Paul Neberra is an artist from Lisbon, Portugal. His pop surrealist paintings give hint to his influences with inspiration ranging from surrealist painters such as Dali and Magritte to writers like Kafka and Dostoevsky – not to mention contemporary pop culture icons like Star Trek and The Twilight Zone. The world he weaves can be deemed as charming with a touch of melancholy.
Sergio Odeith is a Portuguese painter and muralist currently based in Lisbon. He is best known as one of the pioneers of anamorphic 3D graffiti, which create the illusion of spatial depth. All of his artworks are extremely detailed and realistic, almost photographic in their unbelievable precision. His style is also considered obscure and it is called sombre 3D, meaning dark three-dimensional style.
This month Brazilian collective Bicicleta Sem Freio finished another mural in Lisbon by invitation of Underdogs Gallery. With the help of 7 volunteers they painted for 6 days at Lisbon’s Naval Club in Cais do Sodré.
Bicicleta Sem Freio is a Brazilian collective of designers, illustrators and artists which has recently gained projection for producing impressive large-scale murals around the world. Formed by members Douglas, Victor and Renato and fuelled by their love of art, design and rock’n’roll, the collective has developed a unique visual language with strong colours, psychedelic-inspired imagery and lots of girls which they have used in a variety of media – from concert posters to street art. Visit bicicletasemfreio.com for more info.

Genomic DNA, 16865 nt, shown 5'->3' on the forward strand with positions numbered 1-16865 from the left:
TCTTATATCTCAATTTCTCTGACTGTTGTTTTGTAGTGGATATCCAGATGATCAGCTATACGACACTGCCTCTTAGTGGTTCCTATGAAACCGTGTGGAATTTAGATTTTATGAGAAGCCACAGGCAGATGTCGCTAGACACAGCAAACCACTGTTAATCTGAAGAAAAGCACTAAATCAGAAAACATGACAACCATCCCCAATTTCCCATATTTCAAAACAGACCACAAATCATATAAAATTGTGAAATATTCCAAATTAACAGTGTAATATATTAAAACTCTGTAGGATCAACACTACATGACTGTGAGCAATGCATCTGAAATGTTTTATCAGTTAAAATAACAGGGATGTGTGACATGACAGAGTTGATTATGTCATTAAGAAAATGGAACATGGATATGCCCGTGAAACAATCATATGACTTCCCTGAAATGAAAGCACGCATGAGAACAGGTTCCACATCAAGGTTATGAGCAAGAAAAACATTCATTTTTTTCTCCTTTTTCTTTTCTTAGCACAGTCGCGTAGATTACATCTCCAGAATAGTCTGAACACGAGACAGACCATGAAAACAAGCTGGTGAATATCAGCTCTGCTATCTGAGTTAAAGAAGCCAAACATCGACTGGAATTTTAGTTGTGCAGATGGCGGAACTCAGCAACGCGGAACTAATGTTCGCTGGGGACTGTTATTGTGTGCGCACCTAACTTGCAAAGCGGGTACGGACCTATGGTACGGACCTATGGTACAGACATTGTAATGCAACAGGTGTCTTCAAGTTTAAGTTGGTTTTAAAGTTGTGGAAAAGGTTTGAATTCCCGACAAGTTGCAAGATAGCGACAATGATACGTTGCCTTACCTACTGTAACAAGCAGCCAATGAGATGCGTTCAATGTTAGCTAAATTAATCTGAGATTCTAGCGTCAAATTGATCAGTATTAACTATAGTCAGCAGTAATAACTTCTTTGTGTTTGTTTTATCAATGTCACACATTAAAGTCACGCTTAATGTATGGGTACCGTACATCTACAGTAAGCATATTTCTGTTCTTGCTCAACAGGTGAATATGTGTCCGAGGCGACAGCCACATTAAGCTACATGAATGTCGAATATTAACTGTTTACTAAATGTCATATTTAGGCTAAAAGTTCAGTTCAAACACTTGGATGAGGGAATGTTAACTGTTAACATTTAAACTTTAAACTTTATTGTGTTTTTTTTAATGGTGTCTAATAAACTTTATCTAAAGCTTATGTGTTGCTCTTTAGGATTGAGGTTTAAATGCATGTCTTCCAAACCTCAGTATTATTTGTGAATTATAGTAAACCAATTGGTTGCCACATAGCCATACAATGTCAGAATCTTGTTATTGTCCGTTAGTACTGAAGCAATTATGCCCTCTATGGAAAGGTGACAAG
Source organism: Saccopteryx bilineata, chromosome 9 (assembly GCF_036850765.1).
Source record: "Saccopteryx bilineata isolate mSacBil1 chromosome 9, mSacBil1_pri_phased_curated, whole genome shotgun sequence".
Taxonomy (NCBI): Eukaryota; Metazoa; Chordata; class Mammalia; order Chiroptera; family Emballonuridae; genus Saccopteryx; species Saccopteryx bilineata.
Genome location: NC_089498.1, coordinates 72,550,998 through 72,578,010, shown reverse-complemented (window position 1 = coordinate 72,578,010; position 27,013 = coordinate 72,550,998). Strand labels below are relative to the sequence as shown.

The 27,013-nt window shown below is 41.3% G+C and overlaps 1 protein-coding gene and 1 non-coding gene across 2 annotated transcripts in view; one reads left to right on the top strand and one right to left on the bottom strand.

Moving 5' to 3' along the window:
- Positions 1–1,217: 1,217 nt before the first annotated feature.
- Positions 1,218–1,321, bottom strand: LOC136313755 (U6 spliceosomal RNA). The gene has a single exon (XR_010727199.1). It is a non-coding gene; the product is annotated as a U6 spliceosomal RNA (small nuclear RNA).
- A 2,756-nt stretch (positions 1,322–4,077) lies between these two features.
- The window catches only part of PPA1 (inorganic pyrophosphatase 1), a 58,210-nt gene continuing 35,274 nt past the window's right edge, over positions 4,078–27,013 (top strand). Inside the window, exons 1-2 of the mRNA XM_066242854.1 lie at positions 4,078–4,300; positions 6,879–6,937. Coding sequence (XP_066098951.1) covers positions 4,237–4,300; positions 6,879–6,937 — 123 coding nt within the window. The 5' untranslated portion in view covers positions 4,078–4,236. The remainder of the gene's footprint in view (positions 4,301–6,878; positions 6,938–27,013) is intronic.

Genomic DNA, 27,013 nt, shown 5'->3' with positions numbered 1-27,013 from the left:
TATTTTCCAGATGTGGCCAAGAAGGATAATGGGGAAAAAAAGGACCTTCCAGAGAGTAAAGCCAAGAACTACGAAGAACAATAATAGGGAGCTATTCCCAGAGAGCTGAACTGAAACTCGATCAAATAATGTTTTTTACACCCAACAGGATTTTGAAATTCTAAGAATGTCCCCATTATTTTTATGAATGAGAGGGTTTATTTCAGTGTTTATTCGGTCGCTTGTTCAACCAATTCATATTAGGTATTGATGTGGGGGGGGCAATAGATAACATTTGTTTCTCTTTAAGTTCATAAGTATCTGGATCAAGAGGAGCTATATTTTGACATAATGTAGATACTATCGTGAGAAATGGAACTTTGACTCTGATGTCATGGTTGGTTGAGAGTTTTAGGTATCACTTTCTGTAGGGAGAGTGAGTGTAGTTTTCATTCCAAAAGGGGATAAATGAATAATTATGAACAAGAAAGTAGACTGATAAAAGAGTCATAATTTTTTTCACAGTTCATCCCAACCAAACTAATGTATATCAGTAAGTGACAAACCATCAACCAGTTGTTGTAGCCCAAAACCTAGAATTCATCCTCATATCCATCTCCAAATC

A classy little video from Jake Davis, who makes nice videos for the good old web. And, The Walkmen are fantastic, their newest album, Lisbon, is great, and this is one of the best tracks from it, “While I Shovel the Snow.”
Soon to be FIFTY24SF Gallery artist Erica Il Cane (coming November 2010) and former FIFTY24SF artist Lucy McLauchlan just painted a wall together in the beautiful city of Lisboa (Lisbon), Portugal. Stick2Target posted some more abstract/atmosphere pictures of the process and building that was painted by the two for the Crono Project.
There has always been that something with The Walkmen. The vintage instruments and rough mixes that make each album sound like relics from decades past has been a something. The Louisiana by way of the Lower East Side sound is another something. “The Rat,” “Wake Up,” “In The New Year,” and “Louisiana” are the other somethings, the big songs that have trademarked each past album.
What we have been most impressed with The Walkmen over the past decade, post-Jonathan Fire*Eater and Recoys, is that the sound of the band have been tinkered so that any semblance of post-punk has been completely dislodged from their repertoire, and a new sound that is completely original has begun to surface. Sure, Hamilton Leithauser vocals have channeled a bit of Dylan over the past 3 albums, but we may actually be hearing the way he naturally is supposed to sounds as opposed to retreading classic American albums of past. Now tracks on Lisbon, like “Stranded” or “All My Great Designs” (with Beatle-esque backing harmonies) sound like nothing else being done in other contemporary bands. The music is romantic, longing, lush, and warm. “Victory” has the trademark building drum line that has made the band stand out in previous efforts, but Leithauser vocals strain and power to levels that seem not pushing, but engaging. This suits the band quite well.
Lisbon, after a few listens, has become to us one of the most solid albums of the year. As a full body of work, this could be the most impressive album in the bands’ career. Although lacking in the power song like “Rat” or “New Year,” the band makes up for it with 11 cohesive moments.